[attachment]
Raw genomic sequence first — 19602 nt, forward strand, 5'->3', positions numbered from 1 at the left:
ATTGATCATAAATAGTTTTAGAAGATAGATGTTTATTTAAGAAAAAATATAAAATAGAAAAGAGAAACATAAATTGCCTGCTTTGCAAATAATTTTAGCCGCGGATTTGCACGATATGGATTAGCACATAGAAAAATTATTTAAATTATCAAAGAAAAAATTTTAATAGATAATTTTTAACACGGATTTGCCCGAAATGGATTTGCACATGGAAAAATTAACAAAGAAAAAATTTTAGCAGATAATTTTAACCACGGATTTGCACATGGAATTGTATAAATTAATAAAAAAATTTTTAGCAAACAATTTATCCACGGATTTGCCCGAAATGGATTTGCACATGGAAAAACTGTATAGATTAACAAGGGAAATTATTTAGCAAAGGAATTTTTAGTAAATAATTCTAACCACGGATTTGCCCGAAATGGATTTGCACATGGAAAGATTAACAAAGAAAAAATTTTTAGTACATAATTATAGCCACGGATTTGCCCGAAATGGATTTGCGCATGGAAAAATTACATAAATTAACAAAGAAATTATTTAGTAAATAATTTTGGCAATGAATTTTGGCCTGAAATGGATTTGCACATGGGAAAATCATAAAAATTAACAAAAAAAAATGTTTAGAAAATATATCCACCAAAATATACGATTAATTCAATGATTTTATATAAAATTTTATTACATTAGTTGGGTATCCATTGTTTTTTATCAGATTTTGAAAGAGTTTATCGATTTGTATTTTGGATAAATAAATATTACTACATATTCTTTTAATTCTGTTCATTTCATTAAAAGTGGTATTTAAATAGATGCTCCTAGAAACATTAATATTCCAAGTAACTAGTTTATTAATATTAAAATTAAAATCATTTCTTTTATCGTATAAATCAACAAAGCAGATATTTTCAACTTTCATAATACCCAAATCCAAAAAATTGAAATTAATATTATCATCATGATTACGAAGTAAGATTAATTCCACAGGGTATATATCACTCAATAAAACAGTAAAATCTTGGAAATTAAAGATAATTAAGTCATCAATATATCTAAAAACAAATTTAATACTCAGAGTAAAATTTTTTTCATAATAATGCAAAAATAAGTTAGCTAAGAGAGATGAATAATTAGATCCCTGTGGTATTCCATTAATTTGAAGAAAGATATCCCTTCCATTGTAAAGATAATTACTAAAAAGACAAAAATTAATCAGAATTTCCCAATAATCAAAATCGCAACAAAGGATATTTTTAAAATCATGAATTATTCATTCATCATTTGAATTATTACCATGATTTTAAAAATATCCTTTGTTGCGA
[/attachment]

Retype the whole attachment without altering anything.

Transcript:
Raw genomic sequence first — 19602 nt, forward strand, 5'->3', positions numbered from 1 at the left:
ATTGATCATAAATAGTTTTAGAAGATAGATGTTTATTTAAGAAAAAATATAAAATAGAAAAGAGAAACATAAATTGCCTGCTTTGCAAATAATTTTAGCCGCGGATTTGCACGATATGGATTAGCACATAGAAAAATTATTTAAATTATCAAAGAAAAAATTTTAATAGATAATTTTTAACACGGATTTGCCCGAAATGGATTTGCACATGGAAAAATTAACAAAGAAAAAATTTTAGCAGATAATTTTAACCACGGATTTGCACATGGAATTGTATAAATTAATAAAAAAATTTTTAGCAAACAATTTATCCACGGATTTGCCCGAAATGGATTTGCACATGGAAAAACTGTATAGATTAACAAGGGAAATTATTTAGCAAAGGAATTTTTAGTAAATAATTCTAACCACGGATTTGCCCGAAATGGATTTGCACATGGAAAGATTAACAAAGAAAAAATTTTTAGTACATAATTATAGCCACGGATTTGCCCGAAATGGATTTGCGCATGGAAAAATTACATAAATTAACAAAGAAATTATTTAGTAAATAATTTTGGCAATGAATTTTGGCCTGAAATGGATTTGCACATGGGAAAATCATAAAAATTAACAAAAAAAAATGTTTAGAAAATATATCCACCAAAATATACGATTAATTCAATGATTTTATATAAAATTTTATTACATTAGTTGGGTATCCATTGTTTTTTATCAGATTTTGAAAGAGTTTATCGATTTGTATTTTGGATAAATAAATATTACTACATATTCTTTTAATTCTGTTCATTTCATTAAAAGTGGTATTTAAATAGATGCTCCTAGAAACATTAATATTCCAAGTAACTAGTTTATTAATATTAAAATTAAAATCATTTCTTTTATCGTATAAATCAACAAAGCAGATATTTTCAACTTTCATAATACCCAAATCCAAAAAATTGAAATTAATATTATCATCATGATTACGAAGTAAGATTAATTCCACAGGGTATATATCACTCAATAAAACAGTAAAATCTTGGAAATTAAAGATAATTAAGTCATCAATATATCTAAAAACAAATTTAATACTCAGAGTAAAATTTTTTTCATAATAATGCAAAAATAAGTTAGCTAAGAGAGATGAATAATTAGATCCCTGTGGTATTCCATTAATTTGAAGAAAGATATCCCTTCCATTGTAAAGATAATTACTAAAAAGACAAAAATTAATCAGAATTTCCCAATAATCAAAATCGCAACAAAGGATATTTTTAAAATCATGAATTATTCATTCATCATTTGAATTATTACCATGATTTTAAAAATATCCTTTGTTGCGA